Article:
The elephant in the room left when Cooper went out the front door. Moody was relieved when he agreed not to be hypnotized but another part of her was disappointed. Her professional curiosity wanted to get to the bottom of Cooper’s psyche and find out what made him tick out of sequence.
He was as likely a suspect as anyone else in Riley’s death. In a macabre way familiar to the Sinclair clan, Moody had hoped the guilty party would have been her father. His obsession with death and the evilness of man made him a very likely suspect. It didn’t hurt that if Morris was the killer, attention would be taken off of Moody and her dark past.
With a sigh, Moody shook her head. She just didn’t see it from Morris. He was a ten-foot pole type of person. He instigated others, but kept his own dirty hands a safe distance away.
The aborted session with Cooper disturbed Moody. Something was off with him more than the others in their sequestered neighborhood. Her initial relief was turning into skin-crawling anxiety. There was something behind the layers of masks Cooper voluntarily and involuntarily wore.
The ringing phone interrupted her thoughts.
“Miss Sinclair, this is Doctor Peabody. Your father is asking for you.”
Damn. The old minister of evil hadn’t died. As she readied herself to go to the hospital, she recalled a conversation she’d overheard many years ago.
“Kids are the price you pay for sex. But, on the bright side, children destroy. What better monsters are these? Little demons hiding behind nature’s mask of innocence. Old times had it right, old boy. Leave ’em on the side of the road or throw the buggers down a cliff if you had too many. Too bad you can’t do that now without leaving a trail for the law to follow.”
Morris had been talking to one of his cronies as a teenaged Moody had eavesdropped. That conversation rang in her ears as she headed to the hospital to see the man she called “Dad.”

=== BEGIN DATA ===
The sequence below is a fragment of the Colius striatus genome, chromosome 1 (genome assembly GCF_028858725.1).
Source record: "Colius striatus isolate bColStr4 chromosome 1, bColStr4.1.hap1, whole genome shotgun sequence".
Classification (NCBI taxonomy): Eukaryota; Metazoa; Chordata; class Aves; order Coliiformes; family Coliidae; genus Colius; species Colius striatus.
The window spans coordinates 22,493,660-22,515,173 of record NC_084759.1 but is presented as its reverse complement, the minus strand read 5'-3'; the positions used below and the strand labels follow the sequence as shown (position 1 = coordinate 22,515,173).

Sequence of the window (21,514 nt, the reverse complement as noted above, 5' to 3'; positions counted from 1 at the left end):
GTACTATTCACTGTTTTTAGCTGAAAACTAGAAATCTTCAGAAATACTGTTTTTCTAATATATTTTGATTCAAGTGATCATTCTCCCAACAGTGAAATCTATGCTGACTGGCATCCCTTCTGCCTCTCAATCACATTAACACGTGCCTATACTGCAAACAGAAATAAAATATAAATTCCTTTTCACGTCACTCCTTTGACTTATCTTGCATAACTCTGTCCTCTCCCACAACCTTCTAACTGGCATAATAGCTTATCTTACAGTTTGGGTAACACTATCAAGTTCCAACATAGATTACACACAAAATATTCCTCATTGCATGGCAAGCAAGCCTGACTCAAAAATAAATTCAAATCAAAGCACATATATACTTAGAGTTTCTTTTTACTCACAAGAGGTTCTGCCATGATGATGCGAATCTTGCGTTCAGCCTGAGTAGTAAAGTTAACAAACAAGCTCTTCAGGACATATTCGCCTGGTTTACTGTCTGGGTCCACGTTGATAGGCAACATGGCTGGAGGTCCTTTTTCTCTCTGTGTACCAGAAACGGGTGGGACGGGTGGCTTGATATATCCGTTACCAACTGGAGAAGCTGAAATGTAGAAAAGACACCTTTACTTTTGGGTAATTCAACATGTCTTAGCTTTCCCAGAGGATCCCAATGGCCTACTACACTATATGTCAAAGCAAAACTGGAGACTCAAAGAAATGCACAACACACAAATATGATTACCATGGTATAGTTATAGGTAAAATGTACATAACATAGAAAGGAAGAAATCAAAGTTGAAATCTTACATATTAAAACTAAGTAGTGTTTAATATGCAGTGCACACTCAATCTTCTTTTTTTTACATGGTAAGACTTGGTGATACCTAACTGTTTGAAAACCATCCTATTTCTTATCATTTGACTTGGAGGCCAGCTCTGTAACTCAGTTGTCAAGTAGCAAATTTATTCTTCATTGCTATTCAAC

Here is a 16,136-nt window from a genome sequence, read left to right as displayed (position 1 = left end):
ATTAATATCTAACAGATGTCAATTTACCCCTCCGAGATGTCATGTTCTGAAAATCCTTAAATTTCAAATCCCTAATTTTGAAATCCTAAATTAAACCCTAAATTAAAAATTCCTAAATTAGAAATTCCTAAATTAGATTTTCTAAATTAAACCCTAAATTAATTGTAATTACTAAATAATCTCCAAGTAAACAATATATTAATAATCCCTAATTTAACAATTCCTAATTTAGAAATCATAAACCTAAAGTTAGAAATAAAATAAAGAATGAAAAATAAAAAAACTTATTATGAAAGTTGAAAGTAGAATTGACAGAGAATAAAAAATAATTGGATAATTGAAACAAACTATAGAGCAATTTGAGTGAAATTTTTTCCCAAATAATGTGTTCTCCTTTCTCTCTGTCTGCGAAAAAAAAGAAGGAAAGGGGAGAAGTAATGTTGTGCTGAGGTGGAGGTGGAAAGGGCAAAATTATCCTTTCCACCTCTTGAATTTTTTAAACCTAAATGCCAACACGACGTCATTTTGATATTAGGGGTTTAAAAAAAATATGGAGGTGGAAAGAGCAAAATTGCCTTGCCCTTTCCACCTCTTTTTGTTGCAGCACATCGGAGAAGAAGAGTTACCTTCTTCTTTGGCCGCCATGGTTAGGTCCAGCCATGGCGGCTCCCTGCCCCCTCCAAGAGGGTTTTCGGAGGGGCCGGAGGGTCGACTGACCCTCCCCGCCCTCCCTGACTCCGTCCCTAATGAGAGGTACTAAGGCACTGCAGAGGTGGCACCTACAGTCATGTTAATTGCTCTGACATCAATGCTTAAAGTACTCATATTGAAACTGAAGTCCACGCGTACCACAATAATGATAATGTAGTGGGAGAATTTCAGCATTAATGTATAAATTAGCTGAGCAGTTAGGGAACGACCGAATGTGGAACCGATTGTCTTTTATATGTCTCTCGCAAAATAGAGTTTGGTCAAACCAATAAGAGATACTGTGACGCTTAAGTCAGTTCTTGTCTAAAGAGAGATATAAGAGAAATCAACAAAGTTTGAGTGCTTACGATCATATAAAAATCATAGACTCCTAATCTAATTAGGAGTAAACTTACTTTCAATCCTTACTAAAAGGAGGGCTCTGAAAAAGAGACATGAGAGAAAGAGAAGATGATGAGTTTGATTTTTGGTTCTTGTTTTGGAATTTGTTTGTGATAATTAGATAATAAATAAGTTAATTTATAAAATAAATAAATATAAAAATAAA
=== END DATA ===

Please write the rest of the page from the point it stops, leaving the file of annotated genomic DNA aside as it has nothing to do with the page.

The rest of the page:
On the ride over, Moody thought about Riley. Had she been the product of love or lust? The symbolism of the television was key in the little girl’s murder, but it seemed no one had been able to make a connection.
When Moody arrived at Morris’s hospital room, he was sitting up and alert. His black eyes snapped toward Moody as she sat in the chair beside his bed.
“I’m ready to go,” he said with a slight slur to his voice. So, the stroke had left a mark on him. Moody couldn’t stop an involuntary smile, which Morris seemed to mistake for delight that he was coming home.
“If you had any plans on leaving,” he said, “you can’t. I need you to stay. Doctor said I shouldn’t exert myself for awhile or get over-excited. You’ll have to take care of my business for me.”
Moody’s smile slipped a little. Nursemaid to a man she had little use for had not been in her plans to regain her own life.
“Okay, Dad. If the doctor says it’s all right for you to be released—”
“Why do you think he called you, you idiot?” Morris interrupted. “Get my damn stuff together and get me home.”
Moody’s blood shot to her face as she gathered her father’s belongings. Signing the release papers, she caught glances between the nurses that said it all. For one of the few times in her life, other people felt sorry for her.
As Moody and Morris made their way through the late evening traffic, Moody noticed the presence of police cars on Delano Road. She turned into their driveway, and three police cars pulled in behind her.
An unfamiliar officer climbed out of a Sheriff’s Department cruiser. Before Moody could step out of her own car, the officer motioned for her to roll her window down. Moody saw his hand unsnap the holster and rest lightly on the butt of his gun.
“Miss Sinclair, we need you to step out of the vehicle. Keep your hands where I can see them.”
Moody’s heart raced and the bile in her stomach rose as she did the officer’s bidding.
“Sir, remain where you are and keep your hands up,” another officer cautioned Morris. The dark expression on her father’s face was directed not at the officers, but at his own daughter.
Two officers escorted Moody inside the house where she gave them permission to search the premises. She smiled as she heard the officers discussing what they were finding. The disgust in their voices gave her a sense of peace.
No one stopped Moody as she drifted into the kitchen. Their attention was focused on her father’s morbid treasures. She turned on the radio to shut out the background noise of the search and calmly brewed a cup of tea.